Physiological characteristics of young well-trained swimmers

Eur J Appl Physiol Occup Physiol. 1980;44(1):61-6. doi: 10.1007/BF00421764.


The purpose of this study was to describe body composition, muscular strength, pulmonary function, and aerobic capacity of young swimmers, after 6 years of training. Twelve male members of a competitive swim team, ranging in age for 13 to 16 years, served as subjects. Each subject was measured on 2 separate days at approximately the same time of day on each occasion. On day one, body composition, muscular strength, TLC, FVC, FEV1.0, FRC, RV, and resting DLc0 were determined. On day 2, height, weight, VE max Hr max, and VO2 max were measured. Results indicated that children who train to swim competitively: (1) are lower than average in percent body fat (10.8%) as determined by hydrostatic weighing, (2) are muscularly fit as indicated by the Oregon Cable-Tension Strength Test, and (3) have cardiorespiratory capacities which are greater than one would expect to see in untrained youth of similar ages.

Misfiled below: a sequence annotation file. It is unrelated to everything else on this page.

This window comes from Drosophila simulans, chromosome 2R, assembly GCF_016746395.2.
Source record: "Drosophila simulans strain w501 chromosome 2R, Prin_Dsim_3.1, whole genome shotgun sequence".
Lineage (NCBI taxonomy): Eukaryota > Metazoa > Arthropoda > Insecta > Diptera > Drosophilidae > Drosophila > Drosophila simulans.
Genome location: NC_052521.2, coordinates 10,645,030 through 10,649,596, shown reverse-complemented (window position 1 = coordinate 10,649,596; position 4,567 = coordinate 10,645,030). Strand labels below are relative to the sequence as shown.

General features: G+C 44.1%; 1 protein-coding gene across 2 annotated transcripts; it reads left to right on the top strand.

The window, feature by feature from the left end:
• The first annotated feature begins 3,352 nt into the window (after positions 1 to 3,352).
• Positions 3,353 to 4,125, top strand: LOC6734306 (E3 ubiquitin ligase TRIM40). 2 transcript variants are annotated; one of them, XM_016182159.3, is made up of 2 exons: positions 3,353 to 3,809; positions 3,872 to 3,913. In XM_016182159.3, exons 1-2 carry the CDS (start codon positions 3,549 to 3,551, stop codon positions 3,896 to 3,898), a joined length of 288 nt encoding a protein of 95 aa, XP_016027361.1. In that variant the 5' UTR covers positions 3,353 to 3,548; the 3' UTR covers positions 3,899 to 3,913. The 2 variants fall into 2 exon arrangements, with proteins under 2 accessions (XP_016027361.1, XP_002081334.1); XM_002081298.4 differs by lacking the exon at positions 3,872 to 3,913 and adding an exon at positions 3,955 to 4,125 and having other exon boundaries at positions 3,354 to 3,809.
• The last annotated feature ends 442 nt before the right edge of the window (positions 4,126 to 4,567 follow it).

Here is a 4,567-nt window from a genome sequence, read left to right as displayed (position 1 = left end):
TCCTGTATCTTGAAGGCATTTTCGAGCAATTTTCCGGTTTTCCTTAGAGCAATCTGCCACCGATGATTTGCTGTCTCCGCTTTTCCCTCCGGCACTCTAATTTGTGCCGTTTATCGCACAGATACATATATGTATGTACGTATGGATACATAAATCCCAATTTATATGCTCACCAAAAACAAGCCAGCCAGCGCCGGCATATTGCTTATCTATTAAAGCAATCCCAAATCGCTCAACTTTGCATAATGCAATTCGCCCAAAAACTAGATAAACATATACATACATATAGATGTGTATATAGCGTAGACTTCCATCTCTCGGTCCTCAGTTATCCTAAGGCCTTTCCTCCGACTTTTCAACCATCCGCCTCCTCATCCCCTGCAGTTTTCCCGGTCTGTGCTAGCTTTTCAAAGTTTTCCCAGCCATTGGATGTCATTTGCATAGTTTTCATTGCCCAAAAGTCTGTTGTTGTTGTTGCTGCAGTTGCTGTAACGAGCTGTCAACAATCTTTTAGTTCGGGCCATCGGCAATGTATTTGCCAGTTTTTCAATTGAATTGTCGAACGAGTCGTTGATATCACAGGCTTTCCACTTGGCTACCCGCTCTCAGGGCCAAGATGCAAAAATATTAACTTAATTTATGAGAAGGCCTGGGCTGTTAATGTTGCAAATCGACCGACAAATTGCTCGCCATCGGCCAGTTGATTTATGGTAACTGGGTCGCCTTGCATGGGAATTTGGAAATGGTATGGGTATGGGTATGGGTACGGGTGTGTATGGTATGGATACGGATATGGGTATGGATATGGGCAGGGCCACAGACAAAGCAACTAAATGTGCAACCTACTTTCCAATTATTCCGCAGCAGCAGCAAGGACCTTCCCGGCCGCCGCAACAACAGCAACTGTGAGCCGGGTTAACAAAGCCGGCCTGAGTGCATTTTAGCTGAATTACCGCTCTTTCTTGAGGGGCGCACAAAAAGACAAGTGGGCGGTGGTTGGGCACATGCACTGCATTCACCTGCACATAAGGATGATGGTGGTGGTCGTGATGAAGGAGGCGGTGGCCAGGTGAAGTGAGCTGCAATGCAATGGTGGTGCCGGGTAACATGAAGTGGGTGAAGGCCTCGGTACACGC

MeSH terms

  • Adolescent
  • Body Composition
  • Humans
  • Lung Volume Measurements
  • Male
  • Muscle Contraction
  • Oxygen / blood
  • Physical Fitness*
  • Swimming*


  • Oxygen